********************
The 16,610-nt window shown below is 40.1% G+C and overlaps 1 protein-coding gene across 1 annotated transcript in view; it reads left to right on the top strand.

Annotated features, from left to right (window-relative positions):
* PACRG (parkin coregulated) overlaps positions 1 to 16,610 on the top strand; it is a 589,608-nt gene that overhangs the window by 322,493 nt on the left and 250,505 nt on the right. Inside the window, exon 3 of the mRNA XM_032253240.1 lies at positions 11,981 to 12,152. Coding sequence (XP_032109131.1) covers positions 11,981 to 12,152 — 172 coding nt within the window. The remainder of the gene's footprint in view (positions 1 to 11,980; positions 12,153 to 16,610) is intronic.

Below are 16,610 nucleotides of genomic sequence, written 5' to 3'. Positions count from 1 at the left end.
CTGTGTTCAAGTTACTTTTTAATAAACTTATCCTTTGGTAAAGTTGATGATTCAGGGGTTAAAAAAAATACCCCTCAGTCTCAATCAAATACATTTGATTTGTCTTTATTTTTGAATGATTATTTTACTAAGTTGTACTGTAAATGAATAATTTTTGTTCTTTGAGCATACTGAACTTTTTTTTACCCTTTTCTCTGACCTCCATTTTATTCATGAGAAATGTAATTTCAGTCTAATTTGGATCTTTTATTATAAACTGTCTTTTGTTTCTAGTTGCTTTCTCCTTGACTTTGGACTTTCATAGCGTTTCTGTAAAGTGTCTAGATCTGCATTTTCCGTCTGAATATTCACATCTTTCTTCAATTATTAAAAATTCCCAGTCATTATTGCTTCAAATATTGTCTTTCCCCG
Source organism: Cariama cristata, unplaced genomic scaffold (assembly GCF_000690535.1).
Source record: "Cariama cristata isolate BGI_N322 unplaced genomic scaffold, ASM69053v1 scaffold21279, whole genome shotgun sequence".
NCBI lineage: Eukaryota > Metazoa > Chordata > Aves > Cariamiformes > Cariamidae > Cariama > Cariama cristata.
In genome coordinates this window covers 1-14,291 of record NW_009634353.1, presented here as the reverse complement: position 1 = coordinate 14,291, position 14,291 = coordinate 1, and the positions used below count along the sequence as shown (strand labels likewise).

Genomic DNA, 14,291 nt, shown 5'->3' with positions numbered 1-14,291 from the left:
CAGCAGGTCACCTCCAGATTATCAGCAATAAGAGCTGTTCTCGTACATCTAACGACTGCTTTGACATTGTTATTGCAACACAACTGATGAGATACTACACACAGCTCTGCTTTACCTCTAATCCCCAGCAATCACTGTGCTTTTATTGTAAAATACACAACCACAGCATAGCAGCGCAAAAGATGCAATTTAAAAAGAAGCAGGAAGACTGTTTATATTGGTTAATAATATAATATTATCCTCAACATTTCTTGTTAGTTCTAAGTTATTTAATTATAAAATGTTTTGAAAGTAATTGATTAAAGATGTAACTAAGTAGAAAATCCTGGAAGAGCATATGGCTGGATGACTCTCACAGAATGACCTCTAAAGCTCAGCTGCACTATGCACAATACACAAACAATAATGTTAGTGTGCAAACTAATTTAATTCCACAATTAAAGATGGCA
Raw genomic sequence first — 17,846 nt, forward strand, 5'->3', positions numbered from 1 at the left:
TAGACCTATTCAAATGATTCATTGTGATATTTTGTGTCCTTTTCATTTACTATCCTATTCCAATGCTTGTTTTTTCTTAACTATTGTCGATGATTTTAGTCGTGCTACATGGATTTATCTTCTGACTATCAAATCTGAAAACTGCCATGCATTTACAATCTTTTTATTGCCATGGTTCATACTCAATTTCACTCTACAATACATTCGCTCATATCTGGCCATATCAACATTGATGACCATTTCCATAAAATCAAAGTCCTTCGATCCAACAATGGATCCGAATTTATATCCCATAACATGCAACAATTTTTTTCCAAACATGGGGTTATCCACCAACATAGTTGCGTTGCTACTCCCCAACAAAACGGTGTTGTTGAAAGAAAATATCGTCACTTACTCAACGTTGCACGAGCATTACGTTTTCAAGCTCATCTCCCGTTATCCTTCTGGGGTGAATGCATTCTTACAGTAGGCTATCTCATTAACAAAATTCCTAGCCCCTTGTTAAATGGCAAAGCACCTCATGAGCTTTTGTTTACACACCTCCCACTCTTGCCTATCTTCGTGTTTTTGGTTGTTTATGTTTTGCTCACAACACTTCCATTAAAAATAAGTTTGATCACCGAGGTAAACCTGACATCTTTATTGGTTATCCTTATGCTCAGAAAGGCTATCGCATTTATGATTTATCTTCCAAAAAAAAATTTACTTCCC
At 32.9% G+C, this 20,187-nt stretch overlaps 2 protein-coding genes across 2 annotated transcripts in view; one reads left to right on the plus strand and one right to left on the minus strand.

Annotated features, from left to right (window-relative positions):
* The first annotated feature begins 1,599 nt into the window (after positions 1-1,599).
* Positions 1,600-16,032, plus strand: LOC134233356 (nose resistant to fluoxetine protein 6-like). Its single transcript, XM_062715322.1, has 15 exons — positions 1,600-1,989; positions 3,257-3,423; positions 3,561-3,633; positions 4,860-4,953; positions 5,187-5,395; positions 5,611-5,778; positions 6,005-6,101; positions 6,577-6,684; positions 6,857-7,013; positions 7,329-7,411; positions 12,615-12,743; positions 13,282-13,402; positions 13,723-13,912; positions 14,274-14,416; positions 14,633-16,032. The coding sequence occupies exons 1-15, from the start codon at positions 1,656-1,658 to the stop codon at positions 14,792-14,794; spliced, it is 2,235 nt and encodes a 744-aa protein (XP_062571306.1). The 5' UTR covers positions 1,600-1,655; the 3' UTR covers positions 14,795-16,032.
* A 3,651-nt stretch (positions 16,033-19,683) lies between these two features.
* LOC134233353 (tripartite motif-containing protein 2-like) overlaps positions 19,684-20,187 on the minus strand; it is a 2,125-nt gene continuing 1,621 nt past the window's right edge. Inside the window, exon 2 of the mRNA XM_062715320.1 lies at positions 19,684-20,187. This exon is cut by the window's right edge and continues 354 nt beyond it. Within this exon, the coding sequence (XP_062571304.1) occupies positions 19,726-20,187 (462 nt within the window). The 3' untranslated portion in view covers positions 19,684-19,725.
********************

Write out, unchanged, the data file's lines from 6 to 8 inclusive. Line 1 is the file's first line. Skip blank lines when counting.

Source organism: Cariama cristata, unplaced genomic scaffold (assembly GCF_000690535.1).
Source record: "Cariama cristata isolate BGI_N322 unplaced genomic scaffold, ASM69053v1 scaffold21279, whole genome shotgun sequence".
NCBI lineage: Eukaryota > Metazoa > Chordata > Aves > Cariamiformes > Cariamidae > Cariama > Cariama cristata.